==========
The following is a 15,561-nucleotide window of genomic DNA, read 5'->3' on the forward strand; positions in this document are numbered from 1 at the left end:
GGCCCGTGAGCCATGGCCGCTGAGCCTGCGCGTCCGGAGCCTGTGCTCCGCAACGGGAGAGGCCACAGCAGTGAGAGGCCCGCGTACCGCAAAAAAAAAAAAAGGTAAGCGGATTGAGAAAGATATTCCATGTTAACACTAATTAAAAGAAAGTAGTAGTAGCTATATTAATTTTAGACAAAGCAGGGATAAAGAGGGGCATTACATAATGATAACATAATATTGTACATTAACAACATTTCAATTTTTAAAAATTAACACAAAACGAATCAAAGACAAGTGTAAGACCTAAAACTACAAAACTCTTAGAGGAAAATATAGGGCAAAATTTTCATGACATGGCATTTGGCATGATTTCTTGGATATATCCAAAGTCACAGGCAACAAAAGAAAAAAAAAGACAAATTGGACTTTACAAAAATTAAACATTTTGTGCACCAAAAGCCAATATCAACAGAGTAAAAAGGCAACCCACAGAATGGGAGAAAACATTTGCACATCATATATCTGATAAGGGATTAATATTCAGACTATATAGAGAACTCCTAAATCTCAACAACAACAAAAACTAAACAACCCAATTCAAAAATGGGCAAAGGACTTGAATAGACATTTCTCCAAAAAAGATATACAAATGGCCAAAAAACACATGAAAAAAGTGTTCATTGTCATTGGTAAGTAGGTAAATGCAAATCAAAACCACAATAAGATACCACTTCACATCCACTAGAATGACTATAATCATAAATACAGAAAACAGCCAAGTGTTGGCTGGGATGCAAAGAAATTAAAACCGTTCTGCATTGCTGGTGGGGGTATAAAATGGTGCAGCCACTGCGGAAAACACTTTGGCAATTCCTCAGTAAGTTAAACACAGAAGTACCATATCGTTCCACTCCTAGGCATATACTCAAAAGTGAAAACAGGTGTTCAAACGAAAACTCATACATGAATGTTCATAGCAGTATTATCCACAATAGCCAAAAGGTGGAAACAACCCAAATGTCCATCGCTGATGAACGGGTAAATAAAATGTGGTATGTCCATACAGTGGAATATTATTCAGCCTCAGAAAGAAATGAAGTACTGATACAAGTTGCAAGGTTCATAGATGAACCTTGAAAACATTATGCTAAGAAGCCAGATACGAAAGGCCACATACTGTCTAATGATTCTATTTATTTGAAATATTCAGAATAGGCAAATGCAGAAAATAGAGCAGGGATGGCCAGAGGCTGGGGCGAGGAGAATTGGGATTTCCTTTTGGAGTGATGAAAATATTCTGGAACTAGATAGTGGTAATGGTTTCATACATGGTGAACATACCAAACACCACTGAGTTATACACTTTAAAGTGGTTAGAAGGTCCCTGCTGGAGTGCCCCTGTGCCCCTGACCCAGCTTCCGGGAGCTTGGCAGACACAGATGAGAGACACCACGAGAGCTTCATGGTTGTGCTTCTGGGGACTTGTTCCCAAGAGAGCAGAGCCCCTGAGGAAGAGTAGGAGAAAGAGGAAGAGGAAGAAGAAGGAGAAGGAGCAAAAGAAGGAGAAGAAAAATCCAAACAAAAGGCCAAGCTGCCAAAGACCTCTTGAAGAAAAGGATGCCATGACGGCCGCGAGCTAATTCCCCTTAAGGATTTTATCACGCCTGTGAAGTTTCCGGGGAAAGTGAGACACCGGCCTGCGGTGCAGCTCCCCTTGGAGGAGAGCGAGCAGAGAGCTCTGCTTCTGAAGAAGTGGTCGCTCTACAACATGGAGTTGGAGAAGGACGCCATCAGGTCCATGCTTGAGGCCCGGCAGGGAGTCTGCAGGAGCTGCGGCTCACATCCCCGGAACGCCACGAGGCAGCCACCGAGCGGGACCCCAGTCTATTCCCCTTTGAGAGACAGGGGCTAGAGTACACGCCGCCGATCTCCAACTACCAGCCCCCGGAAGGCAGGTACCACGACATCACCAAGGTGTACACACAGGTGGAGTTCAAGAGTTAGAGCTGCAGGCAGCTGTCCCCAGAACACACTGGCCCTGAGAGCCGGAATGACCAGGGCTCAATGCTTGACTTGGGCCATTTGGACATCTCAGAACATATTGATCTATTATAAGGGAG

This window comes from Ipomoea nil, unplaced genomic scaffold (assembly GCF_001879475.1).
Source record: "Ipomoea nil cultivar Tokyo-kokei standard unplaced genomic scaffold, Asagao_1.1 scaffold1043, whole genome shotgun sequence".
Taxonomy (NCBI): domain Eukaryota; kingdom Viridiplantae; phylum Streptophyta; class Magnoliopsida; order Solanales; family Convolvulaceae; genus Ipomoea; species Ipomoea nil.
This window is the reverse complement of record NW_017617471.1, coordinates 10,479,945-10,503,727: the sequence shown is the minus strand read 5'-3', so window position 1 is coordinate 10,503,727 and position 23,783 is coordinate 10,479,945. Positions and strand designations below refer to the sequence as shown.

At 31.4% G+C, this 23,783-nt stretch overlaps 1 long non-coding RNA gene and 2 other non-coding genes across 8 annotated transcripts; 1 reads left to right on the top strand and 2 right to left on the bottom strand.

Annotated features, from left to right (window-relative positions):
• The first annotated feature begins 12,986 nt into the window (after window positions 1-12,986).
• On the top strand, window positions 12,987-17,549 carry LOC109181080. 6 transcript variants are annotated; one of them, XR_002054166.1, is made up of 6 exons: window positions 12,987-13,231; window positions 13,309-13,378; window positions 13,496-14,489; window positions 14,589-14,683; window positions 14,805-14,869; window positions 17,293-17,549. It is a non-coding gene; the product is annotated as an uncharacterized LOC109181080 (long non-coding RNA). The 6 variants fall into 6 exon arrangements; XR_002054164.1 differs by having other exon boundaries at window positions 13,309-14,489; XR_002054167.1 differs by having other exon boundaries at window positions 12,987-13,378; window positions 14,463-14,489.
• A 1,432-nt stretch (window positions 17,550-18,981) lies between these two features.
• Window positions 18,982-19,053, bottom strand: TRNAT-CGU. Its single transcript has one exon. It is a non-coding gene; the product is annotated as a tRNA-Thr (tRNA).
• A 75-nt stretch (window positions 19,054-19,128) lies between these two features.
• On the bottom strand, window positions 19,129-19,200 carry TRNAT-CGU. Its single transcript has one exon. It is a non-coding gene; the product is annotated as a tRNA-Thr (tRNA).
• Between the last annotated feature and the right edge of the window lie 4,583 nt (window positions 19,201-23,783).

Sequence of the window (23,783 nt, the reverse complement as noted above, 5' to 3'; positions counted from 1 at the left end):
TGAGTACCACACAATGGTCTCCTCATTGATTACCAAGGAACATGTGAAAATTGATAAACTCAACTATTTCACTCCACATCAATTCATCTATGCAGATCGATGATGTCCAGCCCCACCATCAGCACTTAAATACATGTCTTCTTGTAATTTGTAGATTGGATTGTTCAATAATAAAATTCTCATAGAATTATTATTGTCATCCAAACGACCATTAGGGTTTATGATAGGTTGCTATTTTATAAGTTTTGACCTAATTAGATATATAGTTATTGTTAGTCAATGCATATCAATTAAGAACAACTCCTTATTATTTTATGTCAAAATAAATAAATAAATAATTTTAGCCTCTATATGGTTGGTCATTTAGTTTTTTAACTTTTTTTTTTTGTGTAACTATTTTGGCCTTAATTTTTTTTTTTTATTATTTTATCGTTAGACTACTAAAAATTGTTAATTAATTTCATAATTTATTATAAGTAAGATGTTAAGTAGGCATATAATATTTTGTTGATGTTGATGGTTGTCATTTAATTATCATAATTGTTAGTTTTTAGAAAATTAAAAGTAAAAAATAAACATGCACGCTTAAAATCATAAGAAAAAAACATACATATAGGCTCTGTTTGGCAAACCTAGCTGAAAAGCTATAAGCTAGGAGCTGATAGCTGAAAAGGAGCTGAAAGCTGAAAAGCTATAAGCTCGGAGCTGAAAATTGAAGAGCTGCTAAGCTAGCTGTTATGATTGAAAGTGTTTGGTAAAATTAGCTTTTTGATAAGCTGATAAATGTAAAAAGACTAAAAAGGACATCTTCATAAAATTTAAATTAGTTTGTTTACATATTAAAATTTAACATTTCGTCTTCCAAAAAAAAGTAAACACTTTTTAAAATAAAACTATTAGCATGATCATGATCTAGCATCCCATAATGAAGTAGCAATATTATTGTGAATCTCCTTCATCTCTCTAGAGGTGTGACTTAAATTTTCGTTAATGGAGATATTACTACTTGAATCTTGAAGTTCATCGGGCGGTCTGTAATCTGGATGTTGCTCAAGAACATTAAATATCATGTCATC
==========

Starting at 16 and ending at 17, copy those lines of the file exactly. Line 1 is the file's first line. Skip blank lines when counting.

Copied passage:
Sequence of the window (23,783 nt, the reverse complement as noted above, 5' to 3'; positions counted from 1 at the left end):
TGAGTACCACACAATGGTCTCCTCATTGATTACCAAGGAACATGTGAAAATTGATAAACTCAACTATTTCACTCCACATCAATTCATCTATGCAGATCGATGATGTCCAGCCCCACCATCAGCACTTAAATACATGTCTTCTTGTAATTTGTAGATTGGATTGTTCAATAATAAAATTCTCATAGAATTATTATTGTCATCCAAACGACCATTAGGGTTTATGATAGGTTGCTATTTTATAAGTTTTGACCTAATTAGATATATAGTTATTGTTAGTCAATGCATATCAATTAAGAACAACTCCTTATTATTTTATGTCAAAATAAATAAATAAATAATTTTAGCCTCTATATGGTTGGTCATTTAGTTTTTTAACTTTTTTTTTTTGTGTAACTATTTTGGCCTTAATTTTTTTTTTTTATTATTTTATCGTTAGACTACTAAAAATTGTTAATTAATTTCATAATTTATTATAAGTAAGATGTTAAGTAGGCATATAATATTTTGTTGATGTTGATGGTTGTCATTTAATTATCATAATTGTTAGTTTTTAGAAAATTAAAAGTAAAAAATAAACATGCACGCTTAAAATCATAAGAAAAAAACATACATATAGGCTCTGTTTGGCAAACCTAGCTGAAAAGCTATAAGCTAGGAGCTGATAGCTGAAAAGGAGCTGAAAGCTGAAAAGCTATAAGCTCGGAGCTGAAAATTGAAGAGCTGCTAAGCTAGCTGTTATGATTGAAAGTGTTTGGTAAAATTAGCTTTTTGATAAGCTGATAAATGTAAAAAGACTAAAAAGGACATCTTCATAAAATTTAAATTAGTTTGTTTACATATTAAAATTTAACATTTCGTCTTCCAAAAAAAAGTAAACACTTTTTAAAATAAAACTATTAGCATGATCATGATCTAGCATCCCATAATGAAGTAGCAATATTATTGTGAATCTCCTTCATCTCTCTAGAGGTGTGACTTAAATTTTCGTTAATGGAGATATTACTACTTGAATCTTGAAGTTCATCGGGCGGTCTGTAATCTGGATGTTGCTCAAGAACATTAAATATCATGTCATC